39. “Caribbean Queen”/Billy Ocean
32. “I Want to Know What Love Is”/Foreigner
29. “The Boys of Summer”/Don Henley
26. “Purple Rain”/Prince
22. “You’re the Inspiration”/Chicago
16. “Run to You”/Bryan Adams
15. “Born in the USA”/Bruce Springsteen
8. “Wake Me Up Before You Go-Go”/Wham
4. “I Feel for You”/Chaka Khan

3. “Like a Virgin”/Madonna
That’s what I’m talking about: so many superstars, all young and in their prime, with songs that would be part of Top 40, adult contemporary, classic rock, and oldies playlists for decades to come.

38. “Bruce”/Rick Springfield
37. “Tender Years”/John Cafferty and the Beaver Brown Band
Casey describes “Bruce,” a song he says Rick Springfield recorded in the late 1970s about being mistaken for Bruce Springsteen. He describes it in such detail that actually playing the song becomes redundant. It’s followed (immediately on the recent repeat, but after a commercial break in 1984) by “Tender Years,” which actually could be mistaken for Springsteen.

35. “Loverboy”/Billy Ocean
33. “Pride in the Name of Love”/U2
31. “Stranger in Town”/Toto
30. “Easy Lover”/Philip Bailey and Phil Collins
25. “We Are the Young”/Dan Hartman
18. “Walking on a Thin Line”/Huey Lewis and the News
17. “Strut”/Sheena Easton
In mid-December 1984, we had thrown the switch on a Top 40 format at my radio station two months before. I loved hearing these songs (and others from this show) because it meant we were rockin’, and for the first time in my career I was playing on my air what I was listening to at home.

28. “Centipede”/Rebbie Jackson
19. “Do What You Do”/Jermaine Jackson
Casey says that this is the sixth time a pair of siblings were in the Top 40 at the same time: Donny and Jimmy Osmond, Donny and Marie, Andy and Robin Gibb, Jermaine and Michael (with two different records by Michael), and Jermaine and Rebbie.

24. “Understanding”/Bob Seger. Seger had a seemingly bottomless well of songs in which an older and wiser guy looks back on his young self and what he went through to become old and wise, delivered at a wistful medium tempo. “Understanding” got up to #17 on the first chart of 1985 and then looks to have vanished until it turned up on a Seger compilation in 2003.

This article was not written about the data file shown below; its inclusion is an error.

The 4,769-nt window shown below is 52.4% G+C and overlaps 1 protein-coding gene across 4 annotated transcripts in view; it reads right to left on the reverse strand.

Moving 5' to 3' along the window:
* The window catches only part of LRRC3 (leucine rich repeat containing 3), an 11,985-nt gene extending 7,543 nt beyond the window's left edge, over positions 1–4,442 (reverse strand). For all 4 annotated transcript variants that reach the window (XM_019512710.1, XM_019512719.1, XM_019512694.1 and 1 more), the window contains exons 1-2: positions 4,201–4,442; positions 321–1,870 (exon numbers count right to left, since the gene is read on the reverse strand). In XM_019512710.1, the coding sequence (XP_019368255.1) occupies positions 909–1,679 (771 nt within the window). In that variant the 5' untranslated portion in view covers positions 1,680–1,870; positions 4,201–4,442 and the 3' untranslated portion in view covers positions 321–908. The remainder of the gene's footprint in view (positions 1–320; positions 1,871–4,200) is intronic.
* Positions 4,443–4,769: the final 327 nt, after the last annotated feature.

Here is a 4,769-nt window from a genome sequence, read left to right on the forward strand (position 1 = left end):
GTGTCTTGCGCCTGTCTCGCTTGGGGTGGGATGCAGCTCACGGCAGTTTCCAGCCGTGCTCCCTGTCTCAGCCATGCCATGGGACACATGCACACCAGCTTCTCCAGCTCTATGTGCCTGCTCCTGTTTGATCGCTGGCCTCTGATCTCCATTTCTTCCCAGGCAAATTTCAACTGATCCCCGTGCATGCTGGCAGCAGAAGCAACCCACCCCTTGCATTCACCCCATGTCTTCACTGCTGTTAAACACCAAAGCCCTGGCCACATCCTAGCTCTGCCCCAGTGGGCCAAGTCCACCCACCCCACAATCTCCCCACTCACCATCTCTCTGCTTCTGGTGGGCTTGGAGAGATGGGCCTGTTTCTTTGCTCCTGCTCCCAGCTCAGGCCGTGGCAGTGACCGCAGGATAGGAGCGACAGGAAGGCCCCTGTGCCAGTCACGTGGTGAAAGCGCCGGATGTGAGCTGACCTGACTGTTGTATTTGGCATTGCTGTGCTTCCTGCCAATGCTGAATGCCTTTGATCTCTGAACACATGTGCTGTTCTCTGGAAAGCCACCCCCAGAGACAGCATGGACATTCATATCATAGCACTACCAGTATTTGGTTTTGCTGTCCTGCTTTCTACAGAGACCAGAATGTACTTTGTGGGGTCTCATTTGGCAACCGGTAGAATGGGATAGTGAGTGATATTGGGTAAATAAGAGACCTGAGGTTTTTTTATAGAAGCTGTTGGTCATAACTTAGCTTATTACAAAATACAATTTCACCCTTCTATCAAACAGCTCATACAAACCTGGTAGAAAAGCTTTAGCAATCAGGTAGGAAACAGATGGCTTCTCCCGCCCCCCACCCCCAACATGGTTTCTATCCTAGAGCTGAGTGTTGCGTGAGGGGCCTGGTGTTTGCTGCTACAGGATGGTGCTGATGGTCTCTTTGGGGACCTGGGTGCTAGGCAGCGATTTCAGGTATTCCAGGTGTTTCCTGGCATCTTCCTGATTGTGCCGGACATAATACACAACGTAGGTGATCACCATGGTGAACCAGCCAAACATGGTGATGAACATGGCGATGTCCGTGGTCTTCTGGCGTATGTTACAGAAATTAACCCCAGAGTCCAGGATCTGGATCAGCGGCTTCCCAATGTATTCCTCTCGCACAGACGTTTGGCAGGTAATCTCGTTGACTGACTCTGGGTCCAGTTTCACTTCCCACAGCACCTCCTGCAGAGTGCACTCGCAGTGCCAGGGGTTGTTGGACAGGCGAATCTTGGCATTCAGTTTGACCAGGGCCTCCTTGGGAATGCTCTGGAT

The only Christmas flavor on this show comes midway through the second hour, from a snippet of “Nuttin’ for Christmas” by six-year-old Barry Gordon, which was a hit in 1955. Casey played it in response to a listener question about the youngest person ever to hit the charts. A snippet was enough.

12. “Valotte”/Julian Lennon. It’s hard to recapture the way it felt to hear this visitation from beyond the grave in 1984, especially when it first hit the air. But the record came by its success legitimately because it’s actually good, and not solely because it reminded people of John.

10. “All Through the Night”/Cyndi Lauper. “All Through the Night” should probably go on the list of classics I made earlier because it’s the best thing on a very good show. Listen to the not-just-full-throated-but-whole-body-involved note she holds on the last word: “until it ends, there is no end.” If you’re not getting goosebumps, you’re listening wrong.

2. “The Wild Boys”/Duran Duran
1. “Out of Touch”/Hall and Oates
With a whole raft of enduring classics on the radio in this week, the two most popular songs are a bit of a fizzle. “The Wild Boys” always seemed to me like Duran Duran testing the theory that they could record anything and people would buy it. And if you are surprised to be reminded that “Out of Touch” hit #1, so was I.

Recommended Reading: In 1978, the album Aurora by Daisy Jones and the Six became one of the year’s biggest hits. Their single “Turn It Off” won Record of the Year at the 1979 Grammys, and in the spring of that year, Daisy Jones was the idol of millions of young women around the world. But after a gig in Chicago that summer, at the height of their success, the band suddenly broke up. If you don’t remember all that, you haven’t read the novel Daisy Jones and the Six by Taylor Jenkins Reid. And you should.

Miles Away

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(Pictured: Nicolette Larson, 1979.)

Be sure to go back and read the comments on last week’s post about the American Top 40 show from December 16, 1978. Former AT40 staffer Scott Paton has favored us with stories about his contributions to that specific program and some other stuff he saw while working on AT40.

As we do, let’s look at some of what else was on the Hot 100 in that same week.

41. “Lotta Love”/Nicolette Larson. “Lotta Love” is a practically perfect record, and after it made #8 on the Hot 100 and #1 on Billboard‘s adult contemporary chart, a lot of people would have bet on Larson to become a superstar. But it didn’t work out that way despite her California country-rock cred, and she died young, only 45, in 1997. Bonus fact from Wikipedia (so who the hell knows): “In the late 1980s, she briefly dated ‘Weird Al’ Yankovic.”